· Wickedness: This refers to the general inclination to do evil and be happy and glad in it. This person will take enjoyment from the cruel and nasty actions they do to others. They seek to destroy what is good and what would last, from buildings, to people, to God Himself if they were able.

· Covetousness: The Greek word strictly signifies taking advantage of a situation is the motive for evil's sake. It can be going too far in bargaining in a market to having more than what is just in any dealings with others. This is common from rich to poor, taking advantage, not seeking to get a good deal. Taken too far, it hurts and takes advantage of the weaker, less fortunate person.

· Maliciousness, or Malice represents the character of malice, which is to injure others out of spite, meanness, or revenge.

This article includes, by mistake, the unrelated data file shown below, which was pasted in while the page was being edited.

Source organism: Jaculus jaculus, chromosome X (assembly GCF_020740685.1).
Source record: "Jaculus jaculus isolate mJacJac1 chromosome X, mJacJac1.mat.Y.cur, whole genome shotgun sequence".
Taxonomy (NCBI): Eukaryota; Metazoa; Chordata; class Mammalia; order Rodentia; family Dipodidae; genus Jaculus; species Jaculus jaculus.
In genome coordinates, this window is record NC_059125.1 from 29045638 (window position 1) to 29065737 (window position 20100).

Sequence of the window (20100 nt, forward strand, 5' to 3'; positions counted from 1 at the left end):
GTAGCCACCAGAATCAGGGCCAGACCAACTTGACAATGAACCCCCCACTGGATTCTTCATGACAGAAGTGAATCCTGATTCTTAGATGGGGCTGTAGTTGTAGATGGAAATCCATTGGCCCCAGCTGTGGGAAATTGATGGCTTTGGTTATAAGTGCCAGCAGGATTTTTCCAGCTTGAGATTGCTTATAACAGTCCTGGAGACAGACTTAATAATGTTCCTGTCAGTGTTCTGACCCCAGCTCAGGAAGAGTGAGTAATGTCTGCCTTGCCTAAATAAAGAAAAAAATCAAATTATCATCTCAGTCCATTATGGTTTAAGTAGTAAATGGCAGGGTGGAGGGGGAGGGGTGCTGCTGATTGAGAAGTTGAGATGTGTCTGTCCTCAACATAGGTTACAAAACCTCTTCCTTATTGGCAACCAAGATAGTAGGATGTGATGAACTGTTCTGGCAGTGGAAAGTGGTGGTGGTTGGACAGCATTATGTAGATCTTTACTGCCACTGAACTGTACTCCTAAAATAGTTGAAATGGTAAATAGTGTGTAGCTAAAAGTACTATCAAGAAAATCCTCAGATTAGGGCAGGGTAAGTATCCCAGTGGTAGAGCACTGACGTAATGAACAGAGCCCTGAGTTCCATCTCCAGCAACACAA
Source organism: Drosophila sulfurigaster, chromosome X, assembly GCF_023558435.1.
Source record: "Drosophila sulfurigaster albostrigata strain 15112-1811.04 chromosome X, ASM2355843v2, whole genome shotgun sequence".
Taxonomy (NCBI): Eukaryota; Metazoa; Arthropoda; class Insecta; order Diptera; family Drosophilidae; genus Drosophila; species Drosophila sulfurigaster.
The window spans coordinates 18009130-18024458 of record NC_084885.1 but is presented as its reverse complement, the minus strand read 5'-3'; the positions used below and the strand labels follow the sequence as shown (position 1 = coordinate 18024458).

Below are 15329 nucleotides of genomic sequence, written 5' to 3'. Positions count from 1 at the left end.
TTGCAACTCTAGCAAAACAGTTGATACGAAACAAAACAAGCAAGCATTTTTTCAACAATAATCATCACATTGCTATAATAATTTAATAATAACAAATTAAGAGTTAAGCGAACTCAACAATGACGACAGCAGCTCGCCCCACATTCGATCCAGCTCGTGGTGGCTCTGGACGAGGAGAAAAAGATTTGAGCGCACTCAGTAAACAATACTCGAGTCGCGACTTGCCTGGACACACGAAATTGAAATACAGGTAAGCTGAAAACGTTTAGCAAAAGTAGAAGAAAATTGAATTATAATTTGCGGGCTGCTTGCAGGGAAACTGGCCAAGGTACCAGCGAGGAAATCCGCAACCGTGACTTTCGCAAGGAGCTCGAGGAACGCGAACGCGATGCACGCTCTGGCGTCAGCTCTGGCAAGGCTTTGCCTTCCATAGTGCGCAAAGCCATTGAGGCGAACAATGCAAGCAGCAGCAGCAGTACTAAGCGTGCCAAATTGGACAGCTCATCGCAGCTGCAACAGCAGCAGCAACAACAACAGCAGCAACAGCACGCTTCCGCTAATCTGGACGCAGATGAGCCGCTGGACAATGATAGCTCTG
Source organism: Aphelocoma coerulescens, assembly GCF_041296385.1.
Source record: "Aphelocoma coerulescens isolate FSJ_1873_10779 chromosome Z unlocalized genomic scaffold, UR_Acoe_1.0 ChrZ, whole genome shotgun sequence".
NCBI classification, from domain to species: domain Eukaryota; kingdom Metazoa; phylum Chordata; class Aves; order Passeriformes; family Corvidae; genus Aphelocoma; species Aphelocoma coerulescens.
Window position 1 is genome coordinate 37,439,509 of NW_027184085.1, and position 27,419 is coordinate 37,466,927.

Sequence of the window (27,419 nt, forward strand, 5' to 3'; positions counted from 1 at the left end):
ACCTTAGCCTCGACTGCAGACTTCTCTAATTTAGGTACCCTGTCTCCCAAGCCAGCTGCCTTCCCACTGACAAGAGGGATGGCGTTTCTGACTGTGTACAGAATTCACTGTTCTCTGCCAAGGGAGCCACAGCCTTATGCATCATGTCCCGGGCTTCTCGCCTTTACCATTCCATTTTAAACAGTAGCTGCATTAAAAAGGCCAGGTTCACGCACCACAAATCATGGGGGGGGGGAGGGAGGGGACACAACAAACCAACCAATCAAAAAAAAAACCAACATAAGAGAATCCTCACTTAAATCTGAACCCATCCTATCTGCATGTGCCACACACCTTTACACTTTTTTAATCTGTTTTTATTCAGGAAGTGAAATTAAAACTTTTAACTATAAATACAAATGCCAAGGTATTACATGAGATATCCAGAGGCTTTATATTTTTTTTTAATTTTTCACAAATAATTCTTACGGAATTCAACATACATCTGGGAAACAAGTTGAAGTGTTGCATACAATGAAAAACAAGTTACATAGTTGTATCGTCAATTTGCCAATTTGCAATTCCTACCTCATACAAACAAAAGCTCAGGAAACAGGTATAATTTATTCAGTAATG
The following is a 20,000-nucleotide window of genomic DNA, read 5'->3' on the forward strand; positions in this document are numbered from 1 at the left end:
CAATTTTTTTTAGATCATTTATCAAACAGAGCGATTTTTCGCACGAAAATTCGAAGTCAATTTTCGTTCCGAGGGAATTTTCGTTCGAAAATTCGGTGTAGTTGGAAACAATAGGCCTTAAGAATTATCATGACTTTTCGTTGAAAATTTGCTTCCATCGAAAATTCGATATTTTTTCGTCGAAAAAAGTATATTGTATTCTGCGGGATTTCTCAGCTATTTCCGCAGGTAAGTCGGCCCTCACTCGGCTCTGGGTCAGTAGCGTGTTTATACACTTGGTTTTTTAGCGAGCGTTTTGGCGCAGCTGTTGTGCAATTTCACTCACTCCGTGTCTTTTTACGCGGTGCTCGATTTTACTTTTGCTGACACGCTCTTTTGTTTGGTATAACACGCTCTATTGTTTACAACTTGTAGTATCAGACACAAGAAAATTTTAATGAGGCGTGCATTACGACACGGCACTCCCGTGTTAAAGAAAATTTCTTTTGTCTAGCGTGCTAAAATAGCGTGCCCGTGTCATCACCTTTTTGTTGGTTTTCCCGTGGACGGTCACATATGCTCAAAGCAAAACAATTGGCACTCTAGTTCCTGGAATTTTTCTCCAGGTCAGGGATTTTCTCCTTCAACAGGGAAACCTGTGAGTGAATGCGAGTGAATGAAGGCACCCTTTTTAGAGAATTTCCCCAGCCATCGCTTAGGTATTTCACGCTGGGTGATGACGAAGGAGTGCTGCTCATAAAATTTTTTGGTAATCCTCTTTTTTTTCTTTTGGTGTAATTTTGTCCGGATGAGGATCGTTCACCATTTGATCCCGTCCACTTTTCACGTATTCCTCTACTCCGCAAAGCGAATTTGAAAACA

· Full of envy is the usual vice of the villages, towns, and cities of the ancient world and is alive and well today. It is jealousy in action and the desire to take what is not ours from others (the 10th commandment!).

· Murder is nothing new. In this context, it mainly refers not just to murder in general, but how slave owners treated their slaves, as they were put to death for the slightest of offenses. Now it is how we treat others. Murder is the viperous offence in our treatment to others!

· Debate, or strife: This is not the debate of a good challenge of logic or rhetoric, but how we use words for vainglory, to deliberately slander, malign, and not to seek the truth.

· Deceit is dishonest treachery that embodies our conduct and conversations (Romans 3:13).